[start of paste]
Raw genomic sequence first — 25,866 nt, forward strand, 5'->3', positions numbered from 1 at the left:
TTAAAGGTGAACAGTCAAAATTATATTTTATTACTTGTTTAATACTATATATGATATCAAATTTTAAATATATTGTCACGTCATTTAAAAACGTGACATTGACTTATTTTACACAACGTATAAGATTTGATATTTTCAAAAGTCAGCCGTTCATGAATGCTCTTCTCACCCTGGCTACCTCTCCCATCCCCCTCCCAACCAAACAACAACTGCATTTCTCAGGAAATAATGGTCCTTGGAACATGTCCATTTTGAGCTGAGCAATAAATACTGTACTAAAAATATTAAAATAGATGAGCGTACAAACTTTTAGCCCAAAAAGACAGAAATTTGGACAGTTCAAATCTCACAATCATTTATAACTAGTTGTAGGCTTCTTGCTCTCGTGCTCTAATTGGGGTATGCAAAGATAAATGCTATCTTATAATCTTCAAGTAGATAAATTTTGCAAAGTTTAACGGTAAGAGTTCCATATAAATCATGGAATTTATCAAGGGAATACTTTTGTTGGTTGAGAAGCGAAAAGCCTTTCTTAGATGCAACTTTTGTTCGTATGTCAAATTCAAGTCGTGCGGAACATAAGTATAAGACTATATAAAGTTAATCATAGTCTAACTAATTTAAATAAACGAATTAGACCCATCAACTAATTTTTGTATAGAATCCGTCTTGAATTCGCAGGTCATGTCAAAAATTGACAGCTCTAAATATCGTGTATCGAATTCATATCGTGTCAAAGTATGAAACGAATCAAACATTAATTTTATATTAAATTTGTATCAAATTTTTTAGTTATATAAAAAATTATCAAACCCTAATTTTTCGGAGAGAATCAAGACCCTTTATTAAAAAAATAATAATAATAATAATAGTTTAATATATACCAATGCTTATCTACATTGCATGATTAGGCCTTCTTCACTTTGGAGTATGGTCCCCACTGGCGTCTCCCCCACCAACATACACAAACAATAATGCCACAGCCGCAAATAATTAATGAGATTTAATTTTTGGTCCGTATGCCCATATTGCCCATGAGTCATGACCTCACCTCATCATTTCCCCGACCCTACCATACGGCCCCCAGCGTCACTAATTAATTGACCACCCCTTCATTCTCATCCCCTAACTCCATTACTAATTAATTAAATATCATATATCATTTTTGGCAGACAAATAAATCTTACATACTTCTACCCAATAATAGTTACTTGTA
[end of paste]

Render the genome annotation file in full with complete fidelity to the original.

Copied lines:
Raw genomic sequence first — 25,866 nt, forward strand, 5'->3', positions numbered from 1 at the left:
TTAAAGGTGAACAGTCAAAATTATATTTTATTACTTGTTTAATACTATATATGATATCAAATTTTAAATATATTGTCACGTCATTTAAAAACGTGACATTGACTTATTTTACACAACGTATAAGATTTGATATTTTCAAAAGTCAGCCGTTCATGAATGCTCTTCTCACCCTGGCTACCTCTCCCATCCCCCTCCCAACCAAACAACAACTGCATTTCTCAGGAAATAATGGTCCTTGGAACATGTCCATTTTGAGCTGAGCAATAAATACTGTACTAAAAATATTAAAATAGATGAGCGTACAAACTTTTAGCCCAAAAAGACAGAAATTTGGACAGTTCAAATCTCACAATCATTTATAACTAGTTGTAGGCTTCTTGCTCTCGTGCTCTAATTGGGGTATGCAAAGATAAATGCTATCTTATAATCTTCAAGTAGATAAATTTTGCAAAGTTTAACGGTAAGAGTTCCATATAAATCATGGAATTTATCAAGGGAATACTTTTGTTGGTTGAGAAGCGAAAAGCCTTTCTTAGATGCAACTTTTGTTCGTATGTCAAATTCAAGTCGTGCGGAACATAAGTATAAGACTATATAAAGTTAATCATAGTCTAACTAATTTAAATAAACGAATTAGACCCATCAACTAATTTTTGTATAGAATCCGTCTTGAATTCGCAGGTCATGTCAAAAATTGACAGCTCTAAATATCGTGTATCGAATTCATATCGTGTCAAAGTATGAAACGAATCAAACATTAATTTTATATTAAATTTGTATCAAATTTTTTAGTTATATAAAAAATTATCAAACCCTAATTTTTCGGAGAGAATCAAGACCCTTTATTAAAAAAATAATAATAATAATAATAGTTTAATATATACCAATGCTTATCTACATTGCATGATTAGGCCTTCTTCACTTTGGAGTATGGTCCCCACTGGCGTCTCCCCCACCAACATACACAAACAATAATGCCACAGCCGCAAATAATTAATGAGATTTAATTTTTGGTCCGTATGCCCATATTGCCCATGAGTCATGACCTCACCTCATCATTTCCCCGACCCTACCATACGGCCCCCAGCGTCACTAATTAATTGACCACCCCTTCATTCTCATCCCCTAACTCCATTACTAATTAATTAAATATCATATATCATTTTTGGCAGACAAATAAATCTTACATACTTCTACCCAATAATAGTTACTTGTA